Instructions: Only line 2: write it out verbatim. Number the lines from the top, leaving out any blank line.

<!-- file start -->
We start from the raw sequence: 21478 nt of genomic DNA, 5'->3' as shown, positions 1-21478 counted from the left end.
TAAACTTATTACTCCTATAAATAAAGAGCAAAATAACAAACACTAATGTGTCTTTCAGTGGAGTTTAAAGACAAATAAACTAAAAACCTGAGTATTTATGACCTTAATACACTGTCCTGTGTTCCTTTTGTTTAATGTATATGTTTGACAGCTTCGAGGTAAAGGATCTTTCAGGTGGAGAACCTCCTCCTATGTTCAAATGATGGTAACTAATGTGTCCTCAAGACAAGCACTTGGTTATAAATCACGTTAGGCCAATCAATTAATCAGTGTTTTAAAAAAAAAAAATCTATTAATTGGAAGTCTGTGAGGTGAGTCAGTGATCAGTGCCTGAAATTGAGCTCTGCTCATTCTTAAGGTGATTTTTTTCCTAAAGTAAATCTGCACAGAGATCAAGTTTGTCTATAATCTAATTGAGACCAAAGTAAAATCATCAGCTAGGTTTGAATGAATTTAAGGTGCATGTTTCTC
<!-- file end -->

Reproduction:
TAAACTTATTACTCCTATAAATAAAGAGCAAAATAACAAACACTAATGTGTCTTTCAGTGGAGTTTAAAGACAAATAAACTAAAAACCTGAGTATTTATGACCTTAATACACTGTCCTGTGTTCCTTTTGTTTAATGTATATGTTTGACAGCTTCGAGGTAAAGGATCTTTCAGGTGGAGAACCTCCTCCTATGTTCAAATGATGGTAACTAATGTGTCCTCAAGACAAGCACTTGGTTATAAATCACGTTAGGCCAATCAATTAATCAGTGTTTTAAAAAAAAAAAATCTATTAATTGGAAGTCTGTGAGGTGAGTCAGTGATCAGTGCCTGAAATTGAGCTCTGCTCATTCTTAAGGTGATTTTTTTCCTAAAGTAAATCTGCACAGAGATCAAGTTTGTCTATAATCTAATTGAGACCAAAGTAAAATCATCAGCTAGGTTTGAATGAATTTAAGGTGCATGTTTCTC